Optimal Endoluminal Treatment of Barrett's Esophagus: Integrating Novel Strategies into Clinical Practice

Raf Bisschops


Expert Rev Gastroenterol Hepatol. 2010;4(3):319-333. 

In This Article

Abstract and Introduction


Endoluminal therapy has become the first-choice treatment over the last 5 years for early Barrett's neoplasia limited to the mucosa. Long-term follow-up data on endoscopic resection have demonstrated the oncological safety of endoscopic resection in comparison to surgery. However, there is a high rate of recurrent disease, which can be avoided using additional ablation of the remaining Barrett. Radiofrequency ablation was recently introduced as an efficacious means to ablate Barrett's epithelium with a better safety profile than older ablation techniques. Recent studies show that endoscopic resection can be safely combined with radiofrequency ablation for treating dysplastic Barrett's after removal of visible lesions. This constitutes a completely new treatment paradigm that will be integrated in routine clinical practice in the forthcoming years.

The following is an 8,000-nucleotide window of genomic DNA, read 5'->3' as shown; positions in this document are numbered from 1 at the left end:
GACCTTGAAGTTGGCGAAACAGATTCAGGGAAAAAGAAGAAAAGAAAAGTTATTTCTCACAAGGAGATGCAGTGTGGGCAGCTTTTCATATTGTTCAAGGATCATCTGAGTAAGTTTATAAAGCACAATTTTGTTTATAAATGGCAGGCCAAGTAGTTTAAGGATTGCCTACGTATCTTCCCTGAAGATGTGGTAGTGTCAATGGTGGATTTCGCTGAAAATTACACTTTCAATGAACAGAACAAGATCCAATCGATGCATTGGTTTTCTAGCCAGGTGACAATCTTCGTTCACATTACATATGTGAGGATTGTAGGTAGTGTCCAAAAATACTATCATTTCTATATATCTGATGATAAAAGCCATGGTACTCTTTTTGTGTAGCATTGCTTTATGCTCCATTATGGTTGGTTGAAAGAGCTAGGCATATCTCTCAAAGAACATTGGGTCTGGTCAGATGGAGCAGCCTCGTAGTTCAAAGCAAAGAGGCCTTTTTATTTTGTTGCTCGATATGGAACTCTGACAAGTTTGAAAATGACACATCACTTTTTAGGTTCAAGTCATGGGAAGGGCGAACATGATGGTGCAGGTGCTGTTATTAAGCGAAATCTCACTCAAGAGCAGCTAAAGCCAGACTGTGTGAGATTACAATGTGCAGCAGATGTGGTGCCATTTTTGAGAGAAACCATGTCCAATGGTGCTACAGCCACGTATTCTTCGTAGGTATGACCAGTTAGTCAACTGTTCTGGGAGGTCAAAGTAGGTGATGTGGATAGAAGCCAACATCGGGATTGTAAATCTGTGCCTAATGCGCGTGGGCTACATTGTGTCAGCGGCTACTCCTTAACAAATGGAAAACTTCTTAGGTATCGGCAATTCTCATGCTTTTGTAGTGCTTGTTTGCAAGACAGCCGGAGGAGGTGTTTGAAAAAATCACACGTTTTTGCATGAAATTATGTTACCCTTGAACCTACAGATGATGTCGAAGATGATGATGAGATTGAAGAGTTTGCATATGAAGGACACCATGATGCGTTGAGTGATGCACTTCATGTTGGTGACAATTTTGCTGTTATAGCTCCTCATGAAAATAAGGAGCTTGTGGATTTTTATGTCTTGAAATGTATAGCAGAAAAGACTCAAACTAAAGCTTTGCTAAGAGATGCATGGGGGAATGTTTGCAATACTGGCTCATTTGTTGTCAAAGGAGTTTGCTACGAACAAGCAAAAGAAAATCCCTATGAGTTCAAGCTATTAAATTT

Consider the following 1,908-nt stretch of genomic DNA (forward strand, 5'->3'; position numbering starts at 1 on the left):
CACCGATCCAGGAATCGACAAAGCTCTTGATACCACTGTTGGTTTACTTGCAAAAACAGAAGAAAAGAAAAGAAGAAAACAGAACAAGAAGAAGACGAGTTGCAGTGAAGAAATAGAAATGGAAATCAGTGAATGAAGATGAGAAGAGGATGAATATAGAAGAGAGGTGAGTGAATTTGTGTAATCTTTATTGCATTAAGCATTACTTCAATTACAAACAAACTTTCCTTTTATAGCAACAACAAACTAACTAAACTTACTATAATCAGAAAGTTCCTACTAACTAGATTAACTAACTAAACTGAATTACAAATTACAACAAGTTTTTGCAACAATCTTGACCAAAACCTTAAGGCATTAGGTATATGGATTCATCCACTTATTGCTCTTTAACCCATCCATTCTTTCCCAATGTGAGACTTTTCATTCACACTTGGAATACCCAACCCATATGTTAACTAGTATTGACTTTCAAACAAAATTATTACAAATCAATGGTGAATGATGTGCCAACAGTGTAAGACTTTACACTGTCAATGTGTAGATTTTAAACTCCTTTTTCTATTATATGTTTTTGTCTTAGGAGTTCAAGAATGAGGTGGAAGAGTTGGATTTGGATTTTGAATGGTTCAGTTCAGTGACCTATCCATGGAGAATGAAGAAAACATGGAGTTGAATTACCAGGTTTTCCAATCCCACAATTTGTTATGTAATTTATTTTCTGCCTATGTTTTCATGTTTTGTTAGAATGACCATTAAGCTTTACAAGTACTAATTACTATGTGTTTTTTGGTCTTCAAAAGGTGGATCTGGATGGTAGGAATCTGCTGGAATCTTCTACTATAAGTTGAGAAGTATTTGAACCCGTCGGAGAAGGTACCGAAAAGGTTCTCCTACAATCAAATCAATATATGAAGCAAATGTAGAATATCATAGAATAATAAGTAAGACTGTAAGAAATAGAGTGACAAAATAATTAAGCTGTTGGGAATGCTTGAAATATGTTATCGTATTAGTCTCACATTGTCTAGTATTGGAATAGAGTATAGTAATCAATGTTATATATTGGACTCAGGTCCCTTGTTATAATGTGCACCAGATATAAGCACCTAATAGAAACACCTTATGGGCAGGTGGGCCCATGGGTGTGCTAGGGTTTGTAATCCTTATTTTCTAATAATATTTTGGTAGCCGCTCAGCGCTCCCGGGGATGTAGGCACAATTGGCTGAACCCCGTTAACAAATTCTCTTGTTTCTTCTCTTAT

The incidence of esophageal adenocarcinoma and associated death has risen significantly over the last few decades in Western countries.[1,2] The high rate of mortality associated with this disease results from both late detection, especially in patients who are not under surveillance, and from surgery-related mortality.[3] Patients who are under surveillance are often diagnosed at an earlier disease stage[4,5] and a subset of these patients are eligible for endoluminal treatment. Over the last 5 years a change in treatment paradigm has occurred for the management of these early lesions. Owing to relatively high mortality from surgery and excellent outcomes of endoscopic resection (ER), early Barrett's neoplasia is no longer considered to be a primary indication for subtotal esophagectomy. Endoluminal therapy includes different techniques for resection and ablation. ER can be performed by the lift and snare technique, cap-assisted endoscopic resection (Cap-ER), a multiband mucosectomy (MBM) device or endoscopic submucosal dissection (ESD). Ablation techniques include argon plasma coagulation (APC), photodynamic therapy (PDT), cryotherapy and radiofrequency ablation (RFA).


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